NewslettersSign inAPP
spainSPAINargentinaARGENTINAchileCHILEcolombiaCOLOMBIAusaUSAmexicoMEXICOperuPERUlatin usaLATIN USAamericaAMERICA

WORLD NEWS

How big was Chernobyl, how many people died, and how far did the damage extend? Map of fallout

As Russian troops stormed the nuclear facility at Zaporizhzhia, Ukrainian officials warned an accident there would be ten times worse than Chernobyl.

Update:
As Russian troops stormed the nuclear facility at Zaporizhzhia, Ukrainian officials warned an accident there would be ten times worse than Chernobyl.
GLEB GARANICHREUTERS

Chernobyl was the worst manmade disaster in history that still has lingering effects today. Russia is trying to get its hands on Ukraine’s nuclear power plants, capturing Chernobyl, which is decommissioned, and now Zaporizhzhia, the largest active nuclear power plant in Europe.

Zaporizhzhia contains six of Ukraine’s 15 active nuclear reactors. Dmytro Kuleba, the Ukraine Foreign Minister, warned that if it blew up, the catastrophe would be ten times that of Chernobyl.

Also see:

How Chernobyl and Zaporizhzhia compare

Ukraine relies heavily nuclear power for its energy grid making up over half the country’s total generation mix. The Zaporizhzhia nuclear power plant has a total capacity of about 6,000 megawatts representing almost 50 percent of nation’s nuclear-generated power.

By the time of the accident in 1986 at the Chernobyl nuclear power plant four of the six planned nuclear reactors had been completed and brought online. The facility had a capacity of around 3,500 megawatts but the last reactor was decommissioned in 2000.

Radiation from Chernobyl spread far beyond the “exclusion zone”

Over the years, some 350,000 people have been relocated due to the Chernobyl accident according to the World Nuclear Association. The exclusion zone, which is essentially uninhabited, originally extended 30 kilometers encompassing around 2,800 square kilometers, from the site of the decommissioned nuclear power plant. Later it was modified, now covering roughly 4,300 square kilometers.

At the time of the accident, radiation from the damaged reactor number four was dispersed in the atmosphere. The rest of the world was unaware of the accident until radiation alarms went off at Sweden's second largest nuclear power plant Forsmark. That discovery forced the Soviet Union to acknowledge the accident.

Eventually, radioactive fallout spread over much of the northern hemisphere but amounts in most parts were insignificant. The International Atomic Energy Agency (IAEA) states that around 150,000 square kilometers in Belarus, Russia and Ukraine are contaminated.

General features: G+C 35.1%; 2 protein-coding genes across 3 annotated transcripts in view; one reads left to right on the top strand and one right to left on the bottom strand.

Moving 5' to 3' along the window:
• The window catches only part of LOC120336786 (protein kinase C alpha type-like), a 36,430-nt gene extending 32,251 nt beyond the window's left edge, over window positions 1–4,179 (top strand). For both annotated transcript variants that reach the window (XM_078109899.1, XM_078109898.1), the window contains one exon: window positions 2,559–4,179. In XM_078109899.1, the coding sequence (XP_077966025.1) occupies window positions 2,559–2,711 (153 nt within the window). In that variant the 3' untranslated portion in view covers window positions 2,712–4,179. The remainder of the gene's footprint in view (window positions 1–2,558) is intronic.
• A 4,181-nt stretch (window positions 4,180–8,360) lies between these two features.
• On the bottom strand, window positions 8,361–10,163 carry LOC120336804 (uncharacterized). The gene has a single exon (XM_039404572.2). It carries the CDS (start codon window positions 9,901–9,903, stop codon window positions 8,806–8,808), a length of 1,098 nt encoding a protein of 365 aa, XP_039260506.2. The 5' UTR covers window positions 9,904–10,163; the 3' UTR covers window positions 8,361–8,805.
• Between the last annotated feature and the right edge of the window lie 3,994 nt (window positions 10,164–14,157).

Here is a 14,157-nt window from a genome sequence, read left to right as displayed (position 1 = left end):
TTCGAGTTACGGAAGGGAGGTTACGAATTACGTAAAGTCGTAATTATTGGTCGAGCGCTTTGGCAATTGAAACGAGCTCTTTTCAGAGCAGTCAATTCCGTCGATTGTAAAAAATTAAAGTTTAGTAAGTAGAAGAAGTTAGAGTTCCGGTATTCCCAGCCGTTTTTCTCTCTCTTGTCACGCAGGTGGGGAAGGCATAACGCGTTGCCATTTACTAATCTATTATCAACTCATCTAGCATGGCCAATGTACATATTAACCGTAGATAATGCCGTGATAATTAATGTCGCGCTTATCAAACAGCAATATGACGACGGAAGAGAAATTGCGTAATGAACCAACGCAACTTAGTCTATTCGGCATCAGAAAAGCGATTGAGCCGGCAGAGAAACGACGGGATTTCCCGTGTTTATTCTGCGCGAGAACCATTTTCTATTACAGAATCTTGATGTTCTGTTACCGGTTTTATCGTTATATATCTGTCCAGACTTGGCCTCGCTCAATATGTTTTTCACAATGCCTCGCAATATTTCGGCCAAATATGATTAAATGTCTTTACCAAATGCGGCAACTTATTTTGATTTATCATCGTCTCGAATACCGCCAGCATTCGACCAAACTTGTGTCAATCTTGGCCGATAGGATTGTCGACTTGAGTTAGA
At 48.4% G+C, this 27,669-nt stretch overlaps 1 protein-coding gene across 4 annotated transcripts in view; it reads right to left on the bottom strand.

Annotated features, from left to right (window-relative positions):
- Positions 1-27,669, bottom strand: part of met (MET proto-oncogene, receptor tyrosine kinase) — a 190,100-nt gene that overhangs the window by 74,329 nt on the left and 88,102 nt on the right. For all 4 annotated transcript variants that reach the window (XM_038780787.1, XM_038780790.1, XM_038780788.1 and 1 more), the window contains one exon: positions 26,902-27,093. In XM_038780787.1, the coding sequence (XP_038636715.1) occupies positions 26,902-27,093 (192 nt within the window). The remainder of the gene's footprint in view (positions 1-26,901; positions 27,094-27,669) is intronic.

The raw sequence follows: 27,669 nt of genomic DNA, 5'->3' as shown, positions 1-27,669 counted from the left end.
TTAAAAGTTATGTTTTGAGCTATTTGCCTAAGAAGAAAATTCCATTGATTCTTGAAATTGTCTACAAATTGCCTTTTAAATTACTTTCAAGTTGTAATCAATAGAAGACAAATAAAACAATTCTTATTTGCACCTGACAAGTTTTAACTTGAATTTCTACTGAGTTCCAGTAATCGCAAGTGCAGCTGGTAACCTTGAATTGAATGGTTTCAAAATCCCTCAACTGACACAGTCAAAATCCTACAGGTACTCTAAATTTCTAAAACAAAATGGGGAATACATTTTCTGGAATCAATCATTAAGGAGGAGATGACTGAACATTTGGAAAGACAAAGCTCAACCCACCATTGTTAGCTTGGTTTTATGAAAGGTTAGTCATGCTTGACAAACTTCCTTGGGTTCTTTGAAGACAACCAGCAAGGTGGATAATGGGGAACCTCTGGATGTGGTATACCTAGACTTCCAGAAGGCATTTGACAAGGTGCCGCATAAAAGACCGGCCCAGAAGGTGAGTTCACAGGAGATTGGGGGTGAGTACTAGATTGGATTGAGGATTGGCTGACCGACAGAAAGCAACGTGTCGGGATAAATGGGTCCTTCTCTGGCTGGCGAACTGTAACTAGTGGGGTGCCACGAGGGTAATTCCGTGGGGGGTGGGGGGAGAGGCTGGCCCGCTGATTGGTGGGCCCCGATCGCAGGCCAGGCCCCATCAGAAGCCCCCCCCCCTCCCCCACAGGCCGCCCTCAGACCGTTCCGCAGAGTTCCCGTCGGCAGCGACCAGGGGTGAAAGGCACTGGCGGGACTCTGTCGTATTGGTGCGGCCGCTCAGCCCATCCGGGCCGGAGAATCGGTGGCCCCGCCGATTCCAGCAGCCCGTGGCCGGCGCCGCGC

Only 50 deaths are directly attributed to the Chernobyl accident

The true death toll of the Chernobyl disaster is difficult to judge because of the long-lasting health effects of radioactive pollution. The official death toll directly attributed to Chernobyl that is recognized by the international community is just 31 people with the UN saying it could be 50.

The giant protective dome built over the sarcophagus covering the destroyed fourth reactor of the Chernobyl Nuclear Power Plant.
Full screen
The giant protective dome built over the sarcophagus covering the destroyed fourth reactor of the Chernobyl Nuclear Power Plant.Sergei SupinskyAFP

However, hundreds of thousands of “liquidators” were sent in to put out the fire at the nuclear power plant and clean up the Chernobyl site afterwards. The number could be as high as 830,000 but only 600,000 were given official status which comes with significant social benefits for healthcare and retirement.

Death and disability rates among liquidators soared over the years. However, health studies on them have not shown “any direct correlation between their radiation exposure and an increase in other forms of cancer or disease,” according to the IAEA. Psychological trauma from Chernobyl remains widespread and profound resulting in “suicides, drinking problems and apathy.”

There number of documented cases of thyroid cancer in children has also been far higher than normal. Young children are particularly susceptible to absorbing radioactive iodine, which was ejected from the core of Chernobyl, which can trigger cancers.

Rules

To be able to comment you must be registered and logged in. Forgot password?